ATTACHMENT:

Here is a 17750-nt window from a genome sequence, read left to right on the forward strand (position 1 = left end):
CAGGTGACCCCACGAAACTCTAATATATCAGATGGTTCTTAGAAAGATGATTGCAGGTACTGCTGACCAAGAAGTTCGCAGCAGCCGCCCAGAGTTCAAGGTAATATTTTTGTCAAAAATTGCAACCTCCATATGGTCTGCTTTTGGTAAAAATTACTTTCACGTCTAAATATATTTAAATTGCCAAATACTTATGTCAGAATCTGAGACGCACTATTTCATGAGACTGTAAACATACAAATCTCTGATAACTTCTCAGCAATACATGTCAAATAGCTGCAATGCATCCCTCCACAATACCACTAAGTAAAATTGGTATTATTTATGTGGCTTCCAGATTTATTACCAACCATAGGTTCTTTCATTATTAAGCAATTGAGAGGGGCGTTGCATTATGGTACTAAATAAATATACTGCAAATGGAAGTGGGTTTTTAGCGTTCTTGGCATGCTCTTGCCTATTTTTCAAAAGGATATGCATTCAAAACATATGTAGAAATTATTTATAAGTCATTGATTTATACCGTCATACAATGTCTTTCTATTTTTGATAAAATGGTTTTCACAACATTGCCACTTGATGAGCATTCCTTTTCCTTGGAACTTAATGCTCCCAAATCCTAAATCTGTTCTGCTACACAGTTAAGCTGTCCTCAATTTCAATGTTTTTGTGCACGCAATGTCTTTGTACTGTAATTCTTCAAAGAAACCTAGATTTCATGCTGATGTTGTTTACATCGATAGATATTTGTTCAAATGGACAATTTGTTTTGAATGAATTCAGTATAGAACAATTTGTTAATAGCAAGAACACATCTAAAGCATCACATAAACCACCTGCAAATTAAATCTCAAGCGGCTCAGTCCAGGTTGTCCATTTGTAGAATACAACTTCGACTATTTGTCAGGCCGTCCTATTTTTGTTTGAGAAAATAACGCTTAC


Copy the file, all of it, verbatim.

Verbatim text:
Here is a 17750-nt window from a genome sequence, read left to right on the forward strand (position 1 = left end):
CAGGTGACCCCACGAAACTCTAATATATCAGATGGTTCTTAGAAAGATGATTGCAGGTACTGCTGACCAAGAAGTTCGCAGCAGCCGCCCAGAGTTCAAGGTAATATTTTTGTCAAAAATTGCAACCTCCATATGGTCTGCTTTTGGTAAAAATTACTTTCACGTCTAAATATATTTAAATTGCCAAATACTTATGTCAGAATCTGAGACGCACTATTTCATGAGACTGTAAACATACAAATCTCTGATAACTTCTCAGCAATACATGTCAAATAGCTGCAATGCATCCCTCCACAATACCACTAAGTAAAATTGGTATTATTTATGTGGCTTCCAGATTTATTACCAACCATAGGTTCTTTCATTATTAAGCAATTGAGAGGGGCGTTGCATTATGGTACTAAATAAATATACTGCAAATGGAAGTGGGTTTTTAGCGTTCTTGGCATGCTCTTGCCTATTTTTCAAAAGGATATGCATTCAAAACATATGTAGAAATTATTTATAAGTCATTGATTTATACCGTCATACAATGTCTTTCTATTTTTGATAAAATGGTTTTCACAACATTGCCACTTGATGAGCATTCCTTTTCCTTGGAACTTAATGCTCCCAAATCCTAAATCTGTTCTGCTACACAGTTAAGCTGTCCTCAATTTCAATGTTTTTGTGCACGCAATGTCTTTGTACTGTAATTCTTCAAAGAAACCTAGATTTCATGCTGATGTTGTTTACATCGATAGATATTTGTTCAAATGGACAATTTGTTTTGAATGAATTCAGTATAGAACAATTTGTTAATAGCAAGAACACATCTAAAGCATCACATAAACCACCTGCAAATTAAATCTCAAGCGGCTCAGTCCAGGTTGTCCATTTGTAGAATACAACTTCGACTATTTGTCAGGCCGTCCTATTTTTGTTTGAGAAAATAACGCTTAC